August 17th 1941

Nothing to do here. This week I fly once and do three hours lectures, the rest of the time being spent in sitting in lecture rooms as per programme, or watching other people fly. Our weekend is stopped as some I.T.S. blokes are caught AWOL. Yesterday (Saturday) G.S. Singh suggests going to Delhi for a binge. I second it, and we get “Ginger” Baldwin and “Buster” Taylor. Leave at 4pm in G.S.’s car, a Mercury, and reach Delhi – 120 miles – in just over two hours. We go to Maidens for drinks and dinner and then watch cabaret. I meet the Maynards and Manichal, and also Doc Cunningham, now in the Armoured Corps. Ginger and Buster (both sergeants) get to work with a dance each, and then we go to the Gym Club at 1am. Here I meet Richard Hungerford and his wife. The two Sergeants get a bit tight. Ginger does alot of dancing – solo and dual – and looks the complete thug. I try to collect them all at about 2.30, but as I collect two I go in search of the third, and then the other two percolate back and start dancing again. We get away at 3.15, and end up with no petrol at a pump 25 miles short of Ambala at 7am. They refuse to supply us without coupons, and Ginger nearly gets arrested for assaulting the pump. He gets the beaker filled up, but can’t find the tap to let it out into the pump. A police Havildar looks on, but luckily does not take him in. Eventually someone comes back with some kerosene oil and we get back to Ambala at 8am.

A double breakfast – then punishment “prep” 9-11 and then I sleep 11.30-5pm. G.S. Singh is the brother of the Raja of Baratpur (near Agra). He has a few cars, a house in Ambala and Delhi, and a royal standard on his car. Spent 15 years in England, at Wellington, and as English as they make ’em. He doesn’t go about with other Indians on the course, but with the British and one David Bhose, and Anglo-Indian in the I.C.S. at Madras (Indian Civil Service). He had his Jubilee and Coronation ribbons on last night and borrowed 300/- for his party! “Ginger” Baldwin – the compleat Thug. 33 years old (How a pilot, God knows), ex-engineer on a Tea plantation in Assam, white hunter, also an ivory poacher and God knows what. Lost two fingers in fights, and wanted by the Assam police.

The rest of the course is Indian and Anglo-Indian pilot officers, the British being acting sergeants. Most of the Indians are a bit ‘Babuish’ (JDW: anyone know what this means?) and not like Bikram at all. A few – very few – make good pilots, but the average are pretty bloody. They read books and stick compasses up each other’s bottoms in between, like a lot of small children. Now they are coming in as cadets, and about time too.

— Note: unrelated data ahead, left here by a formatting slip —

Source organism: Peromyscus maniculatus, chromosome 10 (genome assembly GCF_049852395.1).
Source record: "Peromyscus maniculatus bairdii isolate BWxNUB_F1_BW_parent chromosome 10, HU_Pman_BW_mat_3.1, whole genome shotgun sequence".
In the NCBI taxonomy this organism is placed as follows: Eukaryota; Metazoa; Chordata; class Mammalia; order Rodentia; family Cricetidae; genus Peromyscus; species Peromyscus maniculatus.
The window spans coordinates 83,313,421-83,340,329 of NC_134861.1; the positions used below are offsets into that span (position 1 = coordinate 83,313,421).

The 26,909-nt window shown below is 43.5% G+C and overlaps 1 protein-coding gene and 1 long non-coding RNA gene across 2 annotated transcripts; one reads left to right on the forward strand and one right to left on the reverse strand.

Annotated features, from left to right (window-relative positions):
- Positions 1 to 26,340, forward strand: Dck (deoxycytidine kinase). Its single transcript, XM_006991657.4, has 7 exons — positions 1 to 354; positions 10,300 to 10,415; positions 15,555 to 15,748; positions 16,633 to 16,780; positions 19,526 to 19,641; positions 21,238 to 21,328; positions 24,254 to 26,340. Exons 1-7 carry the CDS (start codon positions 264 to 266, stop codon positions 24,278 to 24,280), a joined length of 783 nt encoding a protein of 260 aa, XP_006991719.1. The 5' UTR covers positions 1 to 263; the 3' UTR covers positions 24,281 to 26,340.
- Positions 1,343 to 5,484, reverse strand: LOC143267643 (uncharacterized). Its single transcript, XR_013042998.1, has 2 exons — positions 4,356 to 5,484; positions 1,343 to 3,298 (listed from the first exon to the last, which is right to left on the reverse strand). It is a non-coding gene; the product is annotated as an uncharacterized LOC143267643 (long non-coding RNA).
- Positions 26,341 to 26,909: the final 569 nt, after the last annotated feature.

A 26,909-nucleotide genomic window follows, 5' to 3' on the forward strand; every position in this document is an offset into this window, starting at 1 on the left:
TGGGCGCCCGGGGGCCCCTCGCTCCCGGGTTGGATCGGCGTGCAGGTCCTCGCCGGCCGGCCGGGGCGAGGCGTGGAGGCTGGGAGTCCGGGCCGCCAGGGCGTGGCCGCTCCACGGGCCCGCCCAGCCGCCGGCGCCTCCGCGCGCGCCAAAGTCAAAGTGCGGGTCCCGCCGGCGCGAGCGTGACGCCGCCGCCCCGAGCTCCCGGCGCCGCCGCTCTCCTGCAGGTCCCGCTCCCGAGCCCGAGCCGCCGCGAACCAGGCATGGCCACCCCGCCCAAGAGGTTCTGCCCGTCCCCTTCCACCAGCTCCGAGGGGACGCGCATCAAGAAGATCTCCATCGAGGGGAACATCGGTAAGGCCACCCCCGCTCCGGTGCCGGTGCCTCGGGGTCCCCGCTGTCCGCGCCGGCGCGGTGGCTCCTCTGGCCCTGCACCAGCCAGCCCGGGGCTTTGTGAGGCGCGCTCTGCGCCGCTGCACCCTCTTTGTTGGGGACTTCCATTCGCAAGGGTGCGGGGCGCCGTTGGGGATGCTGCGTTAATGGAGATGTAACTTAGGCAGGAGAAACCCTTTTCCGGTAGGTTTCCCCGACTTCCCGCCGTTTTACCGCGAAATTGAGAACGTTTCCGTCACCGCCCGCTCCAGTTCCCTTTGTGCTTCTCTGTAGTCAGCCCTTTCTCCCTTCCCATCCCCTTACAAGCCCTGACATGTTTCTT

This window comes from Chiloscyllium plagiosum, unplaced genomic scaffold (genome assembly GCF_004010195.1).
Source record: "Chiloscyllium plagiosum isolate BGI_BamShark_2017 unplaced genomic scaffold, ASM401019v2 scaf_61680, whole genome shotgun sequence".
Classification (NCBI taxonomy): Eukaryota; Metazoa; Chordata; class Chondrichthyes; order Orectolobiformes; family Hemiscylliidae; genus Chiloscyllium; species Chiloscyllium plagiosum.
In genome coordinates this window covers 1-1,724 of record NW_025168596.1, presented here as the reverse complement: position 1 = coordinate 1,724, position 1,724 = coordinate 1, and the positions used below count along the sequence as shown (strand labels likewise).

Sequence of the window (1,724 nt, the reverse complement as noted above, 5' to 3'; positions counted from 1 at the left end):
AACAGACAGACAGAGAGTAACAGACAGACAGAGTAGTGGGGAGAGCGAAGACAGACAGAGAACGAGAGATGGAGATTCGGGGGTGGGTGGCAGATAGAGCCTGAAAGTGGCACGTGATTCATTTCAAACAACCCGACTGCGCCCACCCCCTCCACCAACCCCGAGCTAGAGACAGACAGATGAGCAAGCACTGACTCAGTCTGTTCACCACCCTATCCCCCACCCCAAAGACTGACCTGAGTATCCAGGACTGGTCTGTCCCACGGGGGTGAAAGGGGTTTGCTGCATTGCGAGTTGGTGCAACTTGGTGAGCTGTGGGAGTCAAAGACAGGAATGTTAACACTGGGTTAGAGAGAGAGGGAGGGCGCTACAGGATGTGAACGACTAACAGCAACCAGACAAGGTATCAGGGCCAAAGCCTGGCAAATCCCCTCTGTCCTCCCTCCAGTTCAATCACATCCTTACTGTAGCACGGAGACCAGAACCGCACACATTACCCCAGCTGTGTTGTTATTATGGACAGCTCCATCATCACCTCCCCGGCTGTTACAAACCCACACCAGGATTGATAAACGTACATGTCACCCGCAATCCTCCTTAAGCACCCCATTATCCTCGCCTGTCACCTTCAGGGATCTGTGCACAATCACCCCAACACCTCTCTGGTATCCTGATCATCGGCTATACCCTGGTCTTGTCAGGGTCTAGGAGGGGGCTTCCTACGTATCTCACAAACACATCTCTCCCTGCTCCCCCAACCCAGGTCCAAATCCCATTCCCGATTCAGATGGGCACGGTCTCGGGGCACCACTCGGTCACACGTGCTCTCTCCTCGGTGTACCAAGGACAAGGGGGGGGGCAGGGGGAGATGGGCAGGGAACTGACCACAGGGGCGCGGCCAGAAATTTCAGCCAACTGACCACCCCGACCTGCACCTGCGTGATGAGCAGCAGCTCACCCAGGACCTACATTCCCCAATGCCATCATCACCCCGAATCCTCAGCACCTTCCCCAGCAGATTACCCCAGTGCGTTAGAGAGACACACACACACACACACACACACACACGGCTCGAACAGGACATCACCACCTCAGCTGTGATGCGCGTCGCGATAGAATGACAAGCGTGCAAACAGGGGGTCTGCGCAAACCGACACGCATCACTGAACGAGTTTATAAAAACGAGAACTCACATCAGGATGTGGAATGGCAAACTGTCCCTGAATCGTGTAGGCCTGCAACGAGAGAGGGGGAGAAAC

D. Braithwaite of the Burma Forestry Service heads a small group from Burma, including British, Burmans, (JDW: an interesting term for Burmese, clearly contemporary) Anglo-Burmans and a Chink. These Burmans stand out a mile from the Indians.

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2 Responses to August 17th 1941

  1. Jagan says:

    James, Babuish – derives from “Babu”.. It is used in multiple situation, as a term of address – “Ramesh babu”, as a not complimentary term for the Indian bureaucrat. In this context I think he means, that they are not as English or refined as the other pupils.

    David Bhose that he mentions is actually David Gordon Bhore ( ).. He would have got his commission on joining in October 40, and thus likely to be training at 1SFTS in Aug 41. I will look up the SFTS ORB to see if this matches..

    The GS Singh mentioned in the entry could be Flt Lt Girraj Saran Singh ( ) whose commission date puts him in the same timeframe as your dad at 1SFTS

  2. Jagan says:

    I am also not surprised that G S Singh was ‘loaded’.. the initial batch of pupils who were pulled into the IAF Volunteer Reserve were all from affluent families, local rajas, ICS families (like Bhore) and any family of some importance in the british empire. Almost all of them already held civil pilot licenses, which was one of the reasons that they were invited join the IAFVR.. This meant that quite a few, coming from a privileged background could not adjust to the rigours of service and there was a high wastage rate…

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